Last night we had a high speed power sail, still it seemed tacked onto the tail end of the previous storm. 25-30 knots of wind, 2 reefs in the mainsail, plus solent (J2), and with 25 knots of wind, we might surge to 22/23/24/25 knots of boat speed, simply thundering along, bouncing off waves, burying the bow on rare occasions, and logging miles.
There was nothing to do on deck, so I slept, with a batch of solid naps at the chart table. I had all sorts of clothes on – and then I would get into the 20 degree F sleeping bag.
This morning the wind lightened just a bit and now we have the fractional gennaker up which is our smaller downwind sail. I’ve made a few repairs: tightening the bottom lashing on the fractional gennaker; covering the cam cleat for the mainsail halyard at the mast, since I sometimes had problems with the main halyard going in the cam cleat and then the sail would not come down; replacing the magnetic counter on the pedestal winch with a spare.
The Antarctica Exclusion Zone takes a turn East Northeast after the Kerguelen Islands. We are on that leg now. There is what seems a flat East-West section to the south of Cape Leeuwin at the southwest corner of Australia. This section was insisted upon by the Australian Search & Rescue department. Historically, the Australians have been the ones who needed to rescue various sailors in Vendée Globe or the BOC/Around Alone/5 Oceans races through the years, and their equipment is range constrained as one would expect. So they want the fleet within range as they go past to the south of Perth.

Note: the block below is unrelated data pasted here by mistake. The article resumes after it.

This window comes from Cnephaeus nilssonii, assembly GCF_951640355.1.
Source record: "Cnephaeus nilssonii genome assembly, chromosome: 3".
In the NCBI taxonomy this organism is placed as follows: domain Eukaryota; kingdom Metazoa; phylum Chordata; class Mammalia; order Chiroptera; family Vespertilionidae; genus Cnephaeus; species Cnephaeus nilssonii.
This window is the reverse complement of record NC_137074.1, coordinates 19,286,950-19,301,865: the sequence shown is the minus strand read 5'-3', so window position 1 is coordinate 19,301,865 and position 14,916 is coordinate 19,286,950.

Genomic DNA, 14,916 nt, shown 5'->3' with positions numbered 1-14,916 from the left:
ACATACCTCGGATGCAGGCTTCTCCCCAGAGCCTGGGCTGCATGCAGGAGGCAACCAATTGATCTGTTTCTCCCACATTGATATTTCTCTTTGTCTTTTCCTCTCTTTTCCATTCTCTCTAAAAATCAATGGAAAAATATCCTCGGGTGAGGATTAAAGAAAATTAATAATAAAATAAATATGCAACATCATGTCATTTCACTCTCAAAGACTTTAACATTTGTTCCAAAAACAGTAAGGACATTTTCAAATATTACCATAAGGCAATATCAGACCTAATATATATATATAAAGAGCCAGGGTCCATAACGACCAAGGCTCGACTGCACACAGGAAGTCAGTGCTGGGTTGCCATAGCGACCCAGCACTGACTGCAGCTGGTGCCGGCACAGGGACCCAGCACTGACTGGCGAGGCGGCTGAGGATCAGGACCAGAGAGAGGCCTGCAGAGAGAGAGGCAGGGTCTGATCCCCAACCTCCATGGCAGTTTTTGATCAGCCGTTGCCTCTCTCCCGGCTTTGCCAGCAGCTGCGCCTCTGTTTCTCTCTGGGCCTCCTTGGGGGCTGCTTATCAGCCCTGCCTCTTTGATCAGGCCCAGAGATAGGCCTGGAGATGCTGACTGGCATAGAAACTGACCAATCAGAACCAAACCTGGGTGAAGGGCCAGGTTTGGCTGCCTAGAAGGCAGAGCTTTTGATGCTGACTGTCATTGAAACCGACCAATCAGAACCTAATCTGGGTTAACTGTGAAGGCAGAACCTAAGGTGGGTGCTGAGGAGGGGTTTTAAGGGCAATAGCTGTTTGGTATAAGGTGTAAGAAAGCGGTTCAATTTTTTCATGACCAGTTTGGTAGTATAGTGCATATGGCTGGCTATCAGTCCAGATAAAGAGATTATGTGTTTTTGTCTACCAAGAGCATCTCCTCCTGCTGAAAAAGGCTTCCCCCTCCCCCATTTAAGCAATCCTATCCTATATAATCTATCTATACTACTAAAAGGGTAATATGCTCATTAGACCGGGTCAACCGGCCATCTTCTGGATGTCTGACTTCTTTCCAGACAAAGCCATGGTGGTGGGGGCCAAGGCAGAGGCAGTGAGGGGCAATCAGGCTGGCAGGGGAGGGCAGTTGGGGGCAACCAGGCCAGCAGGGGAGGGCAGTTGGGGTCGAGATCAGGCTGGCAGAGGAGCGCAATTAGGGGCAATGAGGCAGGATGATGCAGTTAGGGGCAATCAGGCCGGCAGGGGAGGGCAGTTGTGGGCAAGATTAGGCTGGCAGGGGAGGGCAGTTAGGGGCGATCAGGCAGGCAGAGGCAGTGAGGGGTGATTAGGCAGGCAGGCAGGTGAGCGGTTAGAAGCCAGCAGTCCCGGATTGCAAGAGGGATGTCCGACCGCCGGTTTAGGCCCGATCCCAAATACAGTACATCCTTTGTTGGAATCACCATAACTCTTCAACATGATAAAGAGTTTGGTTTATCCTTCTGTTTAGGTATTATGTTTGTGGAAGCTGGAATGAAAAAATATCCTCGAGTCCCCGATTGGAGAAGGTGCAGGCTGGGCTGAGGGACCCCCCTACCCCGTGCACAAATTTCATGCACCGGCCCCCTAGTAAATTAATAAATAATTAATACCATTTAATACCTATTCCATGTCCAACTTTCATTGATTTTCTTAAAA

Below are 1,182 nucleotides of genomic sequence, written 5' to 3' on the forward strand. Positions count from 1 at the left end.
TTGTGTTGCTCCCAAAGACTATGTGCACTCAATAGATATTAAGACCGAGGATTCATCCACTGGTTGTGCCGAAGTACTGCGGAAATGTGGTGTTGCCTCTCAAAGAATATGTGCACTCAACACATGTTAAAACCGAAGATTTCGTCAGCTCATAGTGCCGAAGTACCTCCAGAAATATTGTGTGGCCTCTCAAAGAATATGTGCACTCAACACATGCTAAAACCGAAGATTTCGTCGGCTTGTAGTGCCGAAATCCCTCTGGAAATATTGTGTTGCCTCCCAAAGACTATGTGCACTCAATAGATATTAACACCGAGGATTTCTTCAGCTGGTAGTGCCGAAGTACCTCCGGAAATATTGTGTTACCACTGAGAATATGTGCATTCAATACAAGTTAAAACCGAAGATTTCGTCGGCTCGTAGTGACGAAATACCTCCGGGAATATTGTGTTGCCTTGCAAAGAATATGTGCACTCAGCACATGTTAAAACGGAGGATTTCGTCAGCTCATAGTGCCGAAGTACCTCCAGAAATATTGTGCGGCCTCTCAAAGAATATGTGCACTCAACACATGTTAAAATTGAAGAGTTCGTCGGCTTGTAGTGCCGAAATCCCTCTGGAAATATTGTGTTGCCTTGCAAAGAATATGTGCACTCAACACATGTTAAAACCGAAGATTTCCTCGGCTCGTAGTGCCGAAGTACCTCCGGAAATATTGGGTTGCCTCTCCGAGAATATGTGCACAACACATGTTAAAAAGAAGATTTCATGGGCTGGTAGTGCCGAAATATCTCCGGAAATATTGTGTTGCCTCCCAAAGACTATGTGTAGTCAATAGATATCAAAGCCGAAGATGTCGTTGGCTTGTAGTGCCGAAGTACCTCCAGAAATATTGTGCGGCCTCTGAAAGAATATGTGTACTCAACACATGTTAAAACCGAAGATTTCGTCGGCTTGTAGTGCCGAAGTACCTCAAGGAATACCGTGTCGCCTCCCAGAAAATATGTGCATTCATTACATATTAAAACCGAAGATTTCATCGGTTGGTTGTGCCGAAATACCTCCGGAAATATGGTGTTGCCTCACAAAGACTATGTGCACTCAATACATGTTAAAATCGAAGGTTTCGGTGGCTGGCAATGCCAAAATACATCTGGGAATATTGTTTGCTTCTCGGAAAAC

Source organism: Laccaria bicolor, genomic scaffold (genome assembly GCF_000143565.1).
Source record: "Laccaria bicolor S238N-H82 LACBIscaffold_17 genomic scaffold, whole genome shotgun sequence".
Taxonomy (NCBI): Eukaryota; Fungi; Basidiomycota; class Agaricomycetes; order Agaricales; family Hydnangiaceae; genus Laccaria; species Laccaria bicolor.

Another depression is behind us, yet the forecast is that we will get wind, likely 30 knots, but not the 50 knots of the previous one. We are moving now in between the two and hopefully can keep relatively in this position until we get to the flat spot in the AEZ, which is a bit further north, and maybe therefore would have less wind. It also appears that the severity of this next depression may diminish as it moves east, so it behooves us to go fast and get to the east.
We are sorry to hear of the dismasting of Stephane De La Raison. His boat is the former Hugo Boss from Vendée Globe 2008 that was struck by a fishing boat 3 weeks before the start. Not sure if it was that incident, but at some point that mast was broken and then spliced back together by expert boatbuilders. We aren’t sure why the mast broke or where. But it’s evident that all the teams don’t have unlimited budgets to replace anything that might be suspect. But they make do with what they have, and they go to sea and race and voyage and live their dreams.
45° 22’S x 96° 30’E
True Wind Speed
True Wind Direction
2 reefs in mainsail, fractional gennaker
60°F / 16° C cabin cockpit
48.4°F / 9.1°C
|Winch Pedestal Revolutions (daily)||Amp Hours: Alternator (total)||Amp Hours: Solar (total)||Amp Hours: Hydro (total)||Amp Hours: Wind (total)|
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